In these parts the rough and tumble boom towns enriched by mining and logging are long gone. In Port Townsend fortune seekers on their way to the gold fields of Alaska would stop off while trading ships bound for the Orient docked. Today a pleasant tourist centre Port Townsend is popular with well heeled retirees, artists, writers and day trippers from Seattle.

On  the shores of Penn  Cove on tranquil Whidbey Island where 10,000 Indians once held  ceremonies stands the Captain Whidbey Inn surrounded by forest. Its walls are made of hand hewn logs and furnishings (with lots of memorabilia about)feel so authentic you could be back in the old West. The Inn, renowned for fine dining is famous for delicious locally caught  Dungeness crab.

An American breakfast is a daunting test of hunger especially at the Blue Moose Cafe in Port Townsend. Insider Christina Pivarnik, the town’s Tourism manager recommends the “This Ain’t no Atkins Special” a hill of corned beef hash and thick sausage gravy atop a biscuit (a scone the size of a small balloon.

About two hours drive from Seattle and supposedly the wettest town in America the little town of Forks  is where Twilight,books and movies based on a bestselling vampire-human  romance which wowed teenage girls for years was set.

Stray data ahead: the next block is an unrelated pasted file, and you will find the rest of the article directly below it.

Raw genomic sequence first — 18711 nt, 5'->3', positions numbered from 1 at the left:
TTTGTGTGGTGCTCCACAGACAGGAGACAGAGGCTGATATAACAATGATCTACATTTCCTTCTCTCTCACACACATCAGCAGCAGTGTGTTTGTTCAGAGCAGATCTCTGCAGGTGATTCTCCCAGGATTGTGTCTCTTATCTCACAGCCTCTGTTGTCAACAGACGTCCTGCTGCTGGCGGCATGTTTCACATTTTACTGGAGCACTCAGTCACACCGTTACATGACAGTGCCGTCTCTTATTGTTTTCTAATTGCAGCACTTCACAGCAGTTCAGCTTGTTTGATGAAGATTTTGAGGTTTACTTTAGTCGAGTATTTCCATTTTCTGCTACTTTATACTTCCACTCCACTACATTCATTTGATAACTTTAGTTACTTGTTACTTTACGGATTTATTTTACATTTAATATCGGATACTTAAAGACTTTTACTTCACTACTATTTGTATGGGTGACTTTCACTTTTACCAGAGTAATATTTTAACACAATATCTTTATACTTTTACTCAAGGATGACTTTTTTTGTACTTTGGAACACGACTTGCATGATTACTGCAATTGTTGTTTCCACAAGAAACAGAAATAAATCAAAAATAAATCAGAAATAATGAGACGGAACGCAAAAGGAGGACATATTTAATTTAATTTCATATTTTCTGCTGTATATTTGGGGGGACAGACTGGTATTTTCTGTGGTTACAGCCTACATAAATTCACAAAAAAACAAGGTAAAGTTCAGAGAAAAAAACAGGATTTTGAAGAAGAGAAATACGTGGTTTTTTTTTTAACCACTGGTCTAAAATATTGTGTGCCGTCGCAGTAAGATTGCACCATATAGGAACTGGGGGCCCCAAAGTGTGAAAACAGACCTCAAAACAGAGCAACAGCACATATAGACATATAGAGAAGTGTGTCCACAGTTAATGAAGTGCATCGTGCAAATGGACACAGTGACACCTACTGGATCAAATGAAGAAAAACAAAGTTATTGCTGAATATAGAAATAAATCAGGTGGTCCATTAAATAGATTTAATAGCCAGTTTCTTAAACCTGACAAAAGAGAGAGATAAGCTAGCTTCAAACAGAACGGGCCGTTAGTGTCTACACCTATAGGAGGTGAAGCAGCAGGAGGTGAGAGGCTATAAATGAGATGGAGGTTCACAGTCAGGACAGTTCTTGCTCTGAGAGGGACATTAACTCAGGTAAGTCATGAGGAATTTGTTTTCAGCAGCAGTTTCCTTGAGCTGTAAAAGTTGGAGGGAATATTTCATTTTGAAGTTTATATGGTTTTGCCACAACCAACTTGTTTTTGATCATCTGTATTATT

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A half an hour further you arrive in  Aberdeen birthplace of tortured musician and figurehead for ‘grunge’ Kurt Cobain who died 21 years ago having battled depression drugs and drink. Aberdeen museum (111 East Third street) has a small permanent Cobain exhibition. Its curator Dann Sears went to school with Kurt’s father and knows a lot about the musician’s youth here.  On the edge of the  Wishkah (a indigenous  Indian name) river a  simple stone monument to  Kurt Cobain is inscribed with some of his sayings with a left handed  guitar of stone. Neither Forks nor Aberdeen are on that many tourists itineraries these days. But they did offer a contrasting view to that of superb wildernesses around UNESCO heritage sites of Olympic National Park and Peninsula, reason enough for a short stop off.

Find out more about Seattle and how to get there

Isabel Conway travelled from London Heathrow to Seattle business elite class as guest of award winning Delta Airlines the only airline offering flat bed direct aisle access. Return flights from as little as £611 (economy class) direct ex London Heathrow. The route over the North Pole takes just under 9 hours from London.

For further information about Seattle and Washington State  see www.experiencewa.com and www.visitseattle.org . In Seattle Isabel  stayed at the elegant historic Mayflower Park hotel   and at a musicians favourite home from home downtown Hotel Max  that features blow ups of Nirvana, Kurt Cobain, Courtney Love and others on doors with turntables and a choice of vinyl  in its funky bedrooms.